This analysis combined data from two large Actonel clinical trials, VERT-NA and VERT-MN, which included postmenopausal women with either one prevalent vertebral fracture and low bone mineral density (BMD), or with at least two prevalent vertebral fractures. The objective of this analysis was to compare the incidence of moderate or severe vertebral fracture at one year in women who received Actonel or placebo. Fracture severity was determined using the fracture severity scoring system developed by Harry Genant, M.D., Professor of Radiology, Medicine, Epidemiology and Orthopaedic Surgery at the University of California, San Francisco, an investigator and pioneer of the assessment method used in the analysis.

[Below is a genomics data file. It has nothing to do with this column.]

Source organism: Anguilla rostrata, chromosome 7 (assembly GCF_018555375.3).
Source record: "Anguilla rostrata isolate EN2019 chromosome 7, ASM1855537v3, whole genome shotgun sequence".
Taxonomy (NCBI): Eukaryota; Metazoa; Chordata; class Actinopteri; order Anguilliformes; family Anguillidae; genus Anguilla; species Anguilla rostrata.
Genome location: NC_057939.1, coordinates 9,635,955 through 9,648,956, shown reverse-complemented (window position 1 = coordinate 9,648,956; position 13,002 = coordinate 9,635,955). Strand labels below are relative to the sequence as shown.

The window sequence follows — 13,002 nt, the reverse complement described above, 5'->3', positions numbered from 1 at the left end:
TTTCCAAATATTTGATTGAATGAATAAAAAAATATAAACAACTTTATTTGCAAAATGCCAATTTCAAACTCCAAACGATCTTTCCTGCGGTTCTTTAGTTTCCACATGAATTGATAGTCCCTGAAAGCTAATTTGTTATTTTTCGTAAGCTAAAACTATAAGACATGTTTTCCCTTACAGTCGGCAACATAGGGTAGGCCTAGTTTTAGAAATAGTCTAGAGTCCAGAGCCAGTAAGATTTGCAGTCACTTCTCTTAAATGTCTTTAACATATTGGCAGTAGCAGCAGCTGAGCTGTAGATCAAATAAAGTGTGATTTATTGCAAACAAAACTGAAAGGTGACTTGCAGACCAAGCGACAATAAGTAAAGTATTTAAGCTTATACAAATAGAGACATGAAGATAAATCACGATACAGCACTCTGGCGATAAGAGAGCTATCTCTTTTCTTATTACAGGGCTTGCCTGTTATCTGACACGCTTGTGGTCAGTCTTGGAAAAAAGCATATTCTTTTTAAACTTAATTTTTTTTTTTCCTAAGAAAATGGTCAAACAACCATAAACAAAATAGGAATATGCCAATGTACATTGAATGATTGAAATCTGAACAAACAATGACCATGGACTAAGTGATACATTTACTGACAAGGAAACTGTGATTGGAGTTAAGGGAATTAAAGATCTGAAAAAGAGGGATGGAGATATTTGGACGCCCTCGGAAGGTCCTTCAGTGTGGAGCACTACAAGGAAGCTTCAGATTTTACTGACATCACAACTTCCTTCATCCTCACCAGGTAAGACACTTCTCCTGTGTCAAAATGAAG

Recent studies show severity of prevalent vertebral fractures is a predictor of future vertebral and non-vertebral fracture risk; patients with more severe baseline vertebral fractures are more likely to experience subsequent vertebral and non-vertebral fractures. Therefore, reducing the incidence of moderate or severe vertebral fractures may help decrease the risk of future fractures.
"The ultimate goal of osteoporosis treatment is to prevent fractures," said Dr. Genant, "These new findings, combined with previous Actonel clinical data showing reductions in both risk of first vertebral fracture and multiple vertebral fractures, suggest that Actonel reduces fracture risk across a range of osteoporotic severity."